My baby is still being rejected by her country of birth

South African Home Affairs

When I got pregnant, one of the last things I was worrying about was the admin involved in Harley’s birth. I mean, babies are born all the time and they get birth certificates – it’s not even a question, right? Well, Harley is now seven months old and she still doesn’t have an ID, a birth certificate, or even a proof of baby registration, and it’s all because I’m foreign.

Yup, it’s my fault that Harley is in limbo, all because I dared fall in love with a South African while being from overseas. While I was pregnant, my residency permit was up for renewal. As usual, I contacted my immigration dude from Execuserve. I’d previously had issues trying to sort out Home Affairs things myself, so I used Andrew and typically didn’t have any issues. Anyway, Andrew submitted my application, just waiting on the police clearance and all would continue to tick over as normal. Except Harley needed to come early.

In theory, my residency should have been updated by the end of January when she was due. Instead, she came eight weeks early, while I was still in limbo. My poor husband – his wife was in ICU, his infant daughter was in NICU, and the ladies from Home Affairs who deal with these things in the hospital told him that they wouldn’t talk to him. That’s right; he had copies of his ID, copies of my passport, copies of our unabridged marriage certificate, forms to register Harley… and Home Affairs outright refused to speak to him. Apparently, they did this to another woman (with a foreign husband) whose baby was in the NICU at the same time as Harley, too.

So, instead of being able to solely focus on getting our family healthy again, we had to escalate as much as we could within the hospital, but there was nothing they could do – the Home Affairs ladies who visit are totally separate and out of their control. Instead, we did the only thing we could do – sent off all the documentation to Andrew, our immigration dude, and hope for the best.

For the first couple months,  I followed up with him every week. He was waiting to hear back from Home Affairs but was getting nowhere. He told me to be patient, that these things could take up to six months. I sighed and was frustrated, but what more could I do?

Last month, I spoke to Andrew and he said that he still wasn’t coming right. He had a few families in similar situations and none of them were getting birth certificates from Home Affairs. He asked if I didn’t know anyone else to go through, that he felt awful but was striking out and obviously wanted Harley to be registered.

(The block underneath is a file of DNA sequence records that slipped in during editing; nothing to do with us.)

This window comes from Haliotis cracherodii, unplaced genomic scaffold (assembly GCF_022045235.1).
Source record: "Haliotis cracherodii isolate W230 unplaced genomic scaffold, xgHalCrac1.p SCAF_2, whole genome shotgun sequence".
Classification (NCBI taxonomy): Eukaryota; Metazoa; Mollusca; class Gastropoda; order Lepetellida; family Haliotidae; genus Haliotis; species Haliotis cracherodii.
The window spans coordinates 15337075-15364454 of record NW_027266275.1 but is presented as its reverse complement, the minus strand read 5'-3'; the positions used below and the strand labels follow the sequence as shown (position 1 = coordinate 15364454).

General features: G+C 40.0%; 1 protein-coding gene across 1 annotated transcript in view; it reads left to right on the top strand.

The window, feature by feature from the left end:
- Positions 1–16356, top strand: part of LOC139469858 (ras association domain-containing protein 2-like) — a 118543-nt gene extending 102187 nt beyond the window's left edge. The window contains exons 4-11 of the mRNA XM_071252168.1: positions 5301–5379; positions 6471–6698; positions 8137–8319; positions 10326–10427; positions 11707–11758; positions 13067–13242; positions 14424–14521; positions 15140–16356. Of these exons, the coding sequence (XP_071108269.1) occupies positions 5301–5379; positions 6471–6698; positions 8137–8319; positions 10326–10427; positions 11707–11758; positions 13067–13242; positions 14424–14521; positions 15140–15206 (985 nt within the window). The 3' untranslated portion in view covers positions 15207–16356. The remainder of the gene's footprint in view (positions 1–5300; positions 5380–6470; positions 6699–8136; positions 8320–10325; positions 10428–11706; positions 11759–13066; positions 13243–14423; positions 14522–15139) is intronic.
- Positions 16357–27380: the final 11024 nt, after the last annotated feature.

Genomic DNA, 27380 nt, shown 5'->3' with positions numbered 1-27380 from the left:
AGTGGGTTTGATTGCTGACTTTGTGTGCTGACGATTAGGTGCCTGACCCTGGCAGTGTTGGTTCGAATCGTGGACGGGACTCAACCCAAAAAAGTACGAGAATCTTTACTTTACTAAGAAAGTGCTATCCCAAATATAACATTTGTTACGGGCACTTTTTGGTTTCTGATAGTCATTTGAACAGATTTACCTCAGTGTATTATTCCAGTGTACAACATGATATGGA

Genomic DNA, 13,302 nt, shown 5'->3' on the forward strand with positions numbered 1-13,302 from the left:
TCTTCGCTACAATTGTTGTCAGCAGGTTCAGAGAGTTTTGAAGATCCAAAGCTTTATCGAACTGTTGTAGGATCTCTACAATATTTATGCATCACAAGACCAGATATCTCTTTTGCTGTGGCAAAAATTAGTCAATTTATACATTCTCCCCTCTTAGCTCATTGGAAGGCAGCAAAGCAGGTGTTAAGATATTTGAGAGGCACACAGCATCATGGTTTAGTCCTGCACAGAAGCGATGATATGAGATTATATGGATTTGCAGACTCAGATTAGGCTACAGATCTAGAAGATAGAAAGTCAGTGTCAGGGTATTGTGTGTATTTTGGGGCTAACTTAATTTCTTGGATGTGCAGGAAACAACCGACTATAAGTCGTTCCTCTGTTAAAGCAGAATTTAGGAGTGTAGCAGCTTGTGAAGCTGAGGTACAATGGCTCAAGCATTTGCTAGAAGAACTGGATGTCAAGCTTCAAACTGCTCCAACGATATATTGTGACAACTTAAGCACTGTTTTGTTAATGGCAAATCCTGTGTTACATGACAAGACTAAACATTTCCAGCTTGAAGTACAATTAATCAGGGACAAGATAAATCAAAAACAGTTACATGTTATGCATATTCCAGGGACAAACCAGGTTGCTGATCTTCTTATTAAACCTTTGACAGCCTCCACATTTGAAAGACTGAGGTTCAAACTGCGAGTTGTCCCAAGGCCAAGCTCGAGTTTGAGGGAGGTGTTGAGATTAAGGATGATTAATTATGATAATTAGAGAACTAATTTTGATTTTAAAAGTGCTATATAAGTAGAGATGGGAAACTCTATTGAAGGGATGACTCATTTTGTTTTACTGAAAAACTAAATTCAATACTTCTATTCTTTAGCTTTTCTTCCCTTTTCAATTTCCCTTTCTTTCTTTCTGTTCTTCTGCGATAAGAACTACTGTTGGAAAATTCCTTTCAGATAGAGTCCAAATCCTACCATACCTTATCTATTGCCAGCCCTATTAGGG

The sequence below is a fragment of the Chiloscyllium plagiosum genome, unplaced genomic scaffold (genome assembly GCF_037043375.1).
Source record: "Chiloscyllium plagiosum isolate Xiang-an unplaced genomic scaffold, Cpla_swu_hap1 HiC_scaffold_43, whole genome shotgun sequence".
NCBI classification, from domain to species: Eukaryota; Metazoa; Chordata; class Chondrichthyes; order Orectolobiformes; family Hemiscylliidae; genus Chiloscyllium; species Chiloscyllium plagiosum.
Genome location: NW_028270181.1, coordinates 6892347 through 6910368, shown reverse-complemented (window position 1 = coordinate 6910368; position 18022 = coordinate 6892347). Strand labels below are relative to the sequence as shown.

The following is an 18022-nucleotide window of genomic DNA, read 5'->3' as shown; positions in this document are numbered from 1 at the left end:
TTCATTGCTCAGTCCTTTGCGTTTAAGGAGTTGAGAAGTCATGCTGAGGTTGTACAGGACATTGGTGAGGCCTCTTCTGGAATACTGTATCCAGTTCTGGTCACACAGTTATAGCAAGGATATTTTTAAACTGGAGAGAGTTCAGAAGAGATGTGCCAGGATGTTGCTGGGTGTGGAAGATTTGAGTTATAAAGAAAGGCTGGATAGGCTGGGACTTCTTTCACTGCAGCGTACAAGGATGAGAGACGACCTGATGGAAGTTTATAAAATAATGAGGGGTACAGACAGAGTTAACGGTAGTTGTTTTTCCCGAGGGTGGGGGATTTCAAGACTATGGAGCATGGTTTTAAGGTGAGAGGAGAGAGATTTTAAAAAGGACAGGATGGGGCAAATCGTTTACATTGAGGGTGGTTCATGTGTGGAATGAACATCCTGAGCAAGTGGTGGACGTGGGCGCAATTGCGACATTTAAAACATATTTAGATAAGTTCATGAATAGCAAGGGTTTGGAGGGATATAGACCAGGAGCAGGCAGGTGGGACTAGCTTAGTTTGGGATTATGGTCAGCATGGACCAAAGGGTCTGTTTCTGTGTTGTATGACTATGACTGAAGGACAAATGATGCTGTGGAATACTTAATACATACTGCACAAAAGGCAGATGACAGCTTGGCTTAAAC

Before anyone starts to wonder, the law is quite clear on this. Harley is the child of a South African, born in South Africa. She is totally entitled to her South African citizenship, and Home Affairs is actually breaking the law by not registering her and issuing her birth certificate.

Okay, so I just need to get a lawyer to sort this out, right? Easy enough… except now that’s going to cost us R20 000. That’s right, twenty thousand Rands because Home Affairs is being xenophobic and breaking the law simply to make our lives more difficult because I’m foreign.

All I want is for me and Harley to be legal in South Africa. Dean and I are upstanding citizens – we pay our taxes, we try to do good in our community, we participate in the economy and hopefully help to spread a positive image of South Africa. Unfortunately, this country seems determined to make us feel like second class citizens, to deny our baby her citizenship, to force us to spend thousands of Rands to resolve an issue that shouldn’t exist in the first place.

So, in the hopes that we can save that money for her future, or any other activity other than legal fees, here is my last ditch effort. Please help me by pressuring Home Affairs on social media. Click this link and tweet at them, telling them to please register Harley, to please welcome her to the country of her birth so that we can actually feel like South Africa is our home instead of feeling like unwelcome outsiders. Maybe if we make enough noise on social media, someone who can sort this out will actually listen…

[UPDATE] Thank you all for tweeting! I have been contacted by new people at Home Affairs who seem understanding. Here’s hoping that they are able to resolve things quickly and efficiently. I will, of course, keep you all updated.


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